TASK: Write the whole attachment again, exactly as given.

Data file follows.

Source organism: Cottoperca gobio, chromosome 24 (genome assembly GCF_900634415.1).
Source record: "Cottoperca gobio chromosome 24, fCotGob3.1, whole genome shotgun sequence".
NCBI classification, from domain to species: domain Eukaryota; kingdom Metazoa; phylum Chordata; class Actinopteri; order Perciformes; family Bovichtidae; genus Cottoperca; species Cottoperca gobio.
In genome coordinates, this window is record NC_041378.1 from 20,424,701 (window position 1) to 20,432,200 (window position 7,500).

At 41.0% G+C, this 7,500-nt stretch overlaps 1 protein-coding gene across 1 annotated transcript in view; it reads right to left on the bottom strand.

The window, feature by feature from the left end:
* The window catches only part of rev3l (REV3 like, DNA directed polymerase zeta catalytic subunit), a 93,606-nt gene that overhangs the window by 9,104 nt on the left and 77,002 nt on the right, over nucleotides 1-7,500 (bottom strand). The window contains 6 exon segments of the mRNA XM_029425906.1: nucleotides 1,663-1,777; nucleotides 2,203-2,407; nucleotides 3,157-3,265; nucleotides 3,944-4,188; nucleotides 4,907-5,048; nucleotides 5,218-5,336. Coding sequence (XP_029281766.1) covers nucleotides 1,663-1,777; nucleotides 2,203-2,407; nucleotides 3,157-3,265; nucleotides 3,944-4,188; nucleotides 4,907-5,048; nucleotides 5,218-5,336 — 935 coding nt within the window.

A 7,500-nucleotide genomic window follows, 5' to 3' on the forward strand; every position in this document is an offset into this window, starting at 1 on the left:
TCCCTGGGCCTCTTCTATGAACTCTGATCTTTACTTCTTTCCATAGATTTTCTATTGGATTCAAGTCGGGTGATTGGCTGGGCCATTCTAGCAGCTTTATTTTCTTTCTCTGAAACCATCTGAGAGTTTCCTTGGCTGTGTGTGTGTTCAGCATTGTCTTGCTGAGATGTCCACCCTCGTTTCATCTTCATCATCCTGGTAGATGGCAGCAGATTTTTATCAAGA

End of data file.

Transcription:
Source organism: Cottoperca gobio, chromosome 24 (genome assembly GCF_900634415.1).
Source record: "Cottoperca gobio chromosome 24, fCotGob3.1, whole genome shotgun sequence".
NCBI classification, from domain to species: domain Eukaryota; kingdom Metazoa; phylum Chordata; class Actinopteri; order Perciformes; family Bovichtidae; genus Cottoperca; species Cottoperca gobio.
In genome coordinates, this window is record NC_041378.1 from 20,424,701 (window position 1) to 20,432,200 (window position 7,500).

At 41.0% G+C, this 7,500-nt stretch overlaps 1 protein-coding gene across 1 annotated transcript in view; it reads right to left on the bottom strand.

The window, feature by feature from the left end:
* The window catches only part of rev3l (REV3 like, DNA directed polymerase zeta catalytic subunit), a 93,606-nt gene that overhangs the window by 9,104 nt on the left and 77,002 nt on the right, over nucleotides 1-7,500 (bottom strand). The window contains 6 exon segments of the mRNA XM_029425906.1: nucleotides 1,663-1,777; nucleotides 2,203-2,407; nucleotides 3,157-3,265; nucleotides 3,944-4,188; nucleotides 4,907-5,048; nucleotides 5,218-5,336. Coding sequence (XP_029281766.1) covers nucleotides 1,663-1,777; nucleotides 2,203-2,407; nucleotides 3,157-3,265; nucleotides 3,944-4,188; nucleotides 4,907-5,048; nucleotides 5,218-5,336 — 935 coding nt within the window.

A 7,500-nucleotide genomic window follows, 5' to 3' on the forward strand; every position in this document is an offset into this window, starting at 1 on the left:
TCCCTGGGCCTCTTCTATGAACTCTGATCTTTACTTCTTTCCATAGATTTTCTATTGGATTCAAGTCGGGTGATTGGCTGGGCCATTCTAGCAGCTTTATTTTCTTTCTCTGAAACCATCTGAGAGTTTCCTTGGCTGTGTGTGTGTTCAGCATTGTCTTGCTGAGATGTCCACCCTCGTTTCATCTTCATCATCCTGGTAGATGGCAGCAGATTTTTATCAAGA